Summer travel? Think beyond airfare

2013-05-19T00:00:00Z Summer travel? Think beyond airfareGregory Karp Chicago Tribune Arizona Daily Star
May 19, 2013 12:00 am  • 

As travelers start thinking about winging off to summer vacations, many could learn a few things from expert fliers to ensure they get the best value for their money when booking flights.

Price and flight schedules are clearly the primary factors for fliers when booking flights, and the Internet has an abundance of resources to compare airfares and flight availability. Individual airline websites as well as online flight bookers, such as Expedia, Priceline, Orbitz and Kayak, can give you a good idea of what's available and at what price.

One secret is to remember to try to enjoy the traveling portion of your trip, not only the destination, said Patrick Smith, a commercial pilot and author of "Cockpit Confidential: Everything You Need to Know About Air Travel."

"I try to encourage people to look at the airplane trip as a part of the journey and not just an inconvenient means to an end," he said. "Air travel still can be exciting."

Here are a few other considerations.

• Airline reputation. Customer satisfaction surveys show some discount airlines score highest. That might seem counterintuitive, but rankings are fairly consistent year to year. According to well-respected SkyTrax rankings, the top North American domestic carriers are Virgin America, WestJet, Alaska Airlines, Southwest Airlines and JetBlue Airways. Southwest is the largest among top-rated domestic airlines. But its fares do not show up in searches at online travel agencies. You must find flights on

Among North American carriers that fly abroad, top ratings go to Air Canada, Delta Air Lines and United Airlines.

If you want to drill down for recent data about such factors as on-time rates, lost baggage and consumer complaints among U.S. carriers, see the U.S Department of Transportation's Air Travel Consumer Report at

• Legroom. Nowadays, you can buy more legroom on many flights, with premium economy fares offered by the big airlines, such as United, Delta and American Airlines. Upgrading can be worthwhile, depending on the price and how important it is to you, experts say. But some airlines offer more personal space without additional cost.

• Seat choice. Check and to choose the optimal seats on a particular plane. They might point out good seats that offer a little extra room - although that's less common now because airlines charge more for those seats - and bad seats, such as those near lavatories or rows without windows. They will allow you to compare seat widths and pitches (legroom) among airlines, which can vary a lot.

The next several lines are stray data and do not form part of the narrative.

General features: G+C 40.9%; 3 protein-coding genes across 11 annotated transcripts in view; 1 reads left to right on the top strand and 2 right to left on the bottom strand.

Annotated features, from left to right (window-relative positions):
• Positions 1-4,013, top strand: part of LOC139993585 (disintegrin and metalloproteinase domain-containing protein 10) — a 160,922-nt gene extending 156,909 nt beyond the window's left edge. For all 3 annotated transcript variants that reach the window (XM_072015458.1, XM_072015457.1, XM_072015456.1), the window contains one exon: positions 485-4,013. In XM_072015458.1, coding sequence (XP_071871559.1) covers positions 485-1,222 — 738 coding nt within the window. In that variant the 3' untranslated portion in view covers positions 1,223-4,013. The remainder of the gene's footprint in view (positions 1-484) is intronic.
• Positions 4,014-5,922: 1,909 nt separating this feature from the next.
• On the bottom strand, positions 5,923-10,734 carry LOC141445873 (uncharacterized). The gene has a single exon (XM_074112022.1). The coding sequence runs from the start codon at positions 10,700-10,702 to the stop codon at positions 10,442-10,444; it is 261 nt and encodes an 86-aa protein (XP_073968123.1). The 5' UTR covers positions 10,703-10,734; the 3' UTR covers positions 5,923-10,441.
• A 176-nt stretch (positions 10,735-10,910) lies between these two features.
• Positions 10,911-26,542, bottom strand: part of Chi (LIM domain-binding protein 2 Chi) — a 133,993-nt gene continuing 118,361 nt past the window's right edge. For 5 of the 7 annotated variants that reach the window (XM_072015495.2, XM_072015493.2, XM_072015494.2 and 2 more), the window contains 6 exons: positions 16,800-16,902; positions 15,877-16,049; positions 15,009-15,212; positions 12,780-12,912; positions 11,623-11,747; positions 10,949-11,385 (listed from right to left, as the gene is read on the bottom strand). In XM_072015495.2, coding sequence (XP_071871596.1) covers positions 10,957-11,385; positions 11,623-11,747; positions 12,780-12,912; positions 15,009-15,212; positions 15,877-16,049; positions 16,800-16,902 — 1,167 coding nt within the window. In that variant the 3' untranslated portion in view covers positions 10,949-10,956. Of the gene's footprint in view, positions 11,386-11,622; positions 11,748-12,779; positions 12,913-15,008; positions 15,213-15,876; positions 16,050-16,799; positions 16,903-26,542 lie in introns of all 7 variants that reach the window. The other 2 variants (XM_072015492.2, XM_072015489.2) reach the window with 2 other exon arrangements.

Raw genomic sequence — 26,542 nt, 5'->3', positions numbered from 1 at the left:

• Checked bags. You'll have to pay for checked bags, each way, on many domestic flights but not on Southwest or JetBlue. That can mean a significant difference in bottom-line price if several people in your party will check bags. Meanwhile, you'll pay to carry on a bag - one that needs to fit in the overhead bin - on others, such as Spirit Airlines. "Looking at the total cost and not just the fare is important," Snyder said.

Several websites offer airline bag-fee comparisons. One is, at

• Change fees. If your plans are iffy, you might consider an airline that charges a lower fee to change your flight. The best is Southwest, which charges nothing, while the big network carriers recently raised their change fees to $200.

• Internet. Onboard wireless Internet is becoming more prevalent among U.S. carriers. If email, Facebook and Twitter are essential, it could be a factor in which flight you choose. Wi-Fi usually carries an additional charge, often less than $10 for an average domestic flight. Wi-Fi is still relatively rare on international flights. Often a booking website will note whether your plane is likely to have Internet access.

• Gadget amenities. Power ports and USB ports in seats can be helpful to recharge a computer, tablet or smartphone, which often double as personal onboard entertainment systems.

• In-flight entertainment. Keeping yourself and children occupied - sometimes distracted from an uncomfortable seat - can be key. In-seat video can help, with movies and even live television on some flights. A site like will tell you what in-flight entertainment amenities a plane is likely to have.

• Frequent-flier programs. Airline loyalty programs can be complex but lucrative, if you build enough miles or points with a single airline to get a free flight or seat upgrade. Consolidating trips onto a single airline can lead to value in later bookings.

• Book early flights. Flight delays typically increase through the day. It's often no more costly to choose earlier flights, which can reduce stress - bettering your chances for on-time takeoff and to land in time for connecting flights.

• Connections. Nonstop flights are ideal, but if you book a flight with a connection, do yourself a favor and allow sufficient time, generally an hour or more, to make the connection. Leaving extra connection time often won't cost any more and can reduce stress. Be aware that flights with tight connections might appear at the top of booking search results.

• Airports. Research your connecting airport to determine how easy it will be to make your connection, especially looking for whether you will need to navigate to a different terminal. Terminal maps are available at airport websites. "If you're connecting through LAX (Los Angeles International Airport) and you have to change airlines, that can really suck," Snyder said. "There are definitely differences in airports." Atlanta is an example of a good U.S. airport for smooth connections, Smith said.

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